Croatian President Stipe Mesic beat his ruling conservative party rival in Sunday's election, securing a second five-year term and promising to lead the former Yugoslav republic into the European Union.
Mesic (left) won an overwhelming victory over Kosor
Official results gave Mesic 66 percent of the vote compared to 34 percent for Deputy Prime Minister Jadranka Kosor of the Croatian Democratic Union (HDZ).
"I thank everybody who voted for me as well as all those who cast ballots. I am proud of the maturity of Croatia's democracy," Mesic said in a victory speech early Monday, immediately after the official results were announced. "Today Croatia is marching with big steps towards Europe. Now we have to be united and have a national consensus to achieve our goals. We can do it only if we are united."
Mesic, 70, has pledged to lead the Balkan country of some 4.4 million people into the EU before the end of the decade, a major prize for a country that was ravaged by a brutal inter-ethnic war only 10 years ago after it split from the Yugoslav federation.
"We have traveled a long way and Croatia's democracy has been confirmed. The world can see that and that's why we're standing at the doorsteps of Europe," said Mesic, a centrist politician who ran in the election as an independent.
Not ready for a female president?
Kosor, a 51-year-old former radio journalist and the first woman to make the second round of a Croatian presidential race, congratulated Mesic and also praised HDZ supporters and her party chief, Prime Minister Ivo Sanader (photo), for his support.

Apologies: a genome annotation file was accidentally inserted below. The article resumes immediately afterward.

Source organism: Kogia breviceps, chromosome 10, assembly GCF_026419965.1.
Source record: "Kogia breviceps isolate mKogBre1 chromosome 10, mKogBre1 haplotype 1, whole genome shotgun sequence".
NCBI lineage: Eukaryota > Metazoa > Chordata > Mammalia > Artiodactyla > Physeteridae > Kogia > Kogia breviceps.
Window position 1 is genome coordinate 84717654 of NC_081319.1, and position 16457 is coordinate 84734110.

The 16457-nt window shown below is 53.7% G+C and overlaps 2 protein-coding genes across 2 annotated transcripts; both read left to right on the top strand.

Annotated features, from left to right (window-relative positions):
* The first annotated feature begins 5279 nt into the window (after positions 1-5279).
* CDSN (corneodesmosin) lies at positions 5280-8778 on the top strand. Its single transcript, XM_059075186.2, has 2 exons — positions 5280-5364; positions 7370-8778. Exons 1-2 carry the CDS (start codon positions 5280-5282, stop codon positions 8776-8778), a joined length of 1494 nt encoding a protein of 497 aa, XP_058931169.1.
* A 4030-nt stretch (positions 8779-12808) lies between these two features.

Croatian Prime Minister Ivo Sanader
"I thank Prime Minister Sanader for having the courage to put forward a woman as a candidate of the biggest and most historic Croatian party," she told supporters at HDZ headquarters.
"I'm proud to have maintained a high level of dialogue in my campaign. I have not spoken badly of my rivals. In the runoff I did not accept a dialogue of disqualifications, which was sometimes below any acceptable level."
Sanader conceded defeat for the conservatives late Sunday after exit polls showed Mesic had an unassailable lead. But he insisted the result was not a blow for the HDZ, the former nationalist party which he has transformed into a mainstream conservative force since he was elected prime minister in November 2003.
"In this election we showed that the HDZ has a permanent, strong and loyal constituency," he said, adding: "Maybe the time has not yet come for Croatia to have a woman president."
In the first round on January 2, Mesic won 48.92 percent of the vote, just short of the 50 percent necessary to avoid a runoff and well ahead of Kosor's 20.3 percent.
While Kosor is a relative newcomer to Croatian politics, Mesic was able to campaign on his first-term record of democratic reform and improved international relations following the isolation of his hardline nationalist predecessor, HDZ founder Franjo Tudjman.
EU leaders last month said they would open accession talks with Croatia in March, but they warned that progress hinged on the transfer of war crimes indictee Ante Gotovina to the UN tribunal at The Hague. Sanader insists that Gotovina, a former general who remains a hero to many Croats, is no longer in the country, and Mesic said during the election campaign that Zagreb merely had to prove to Brussels that it was "doing everything" to find him.
Mesic, who has the backing of the three main opposition parties, also reminded voters of the autocratic rule of Tudjman, who died in 1999, and warned against giving too much power to one party.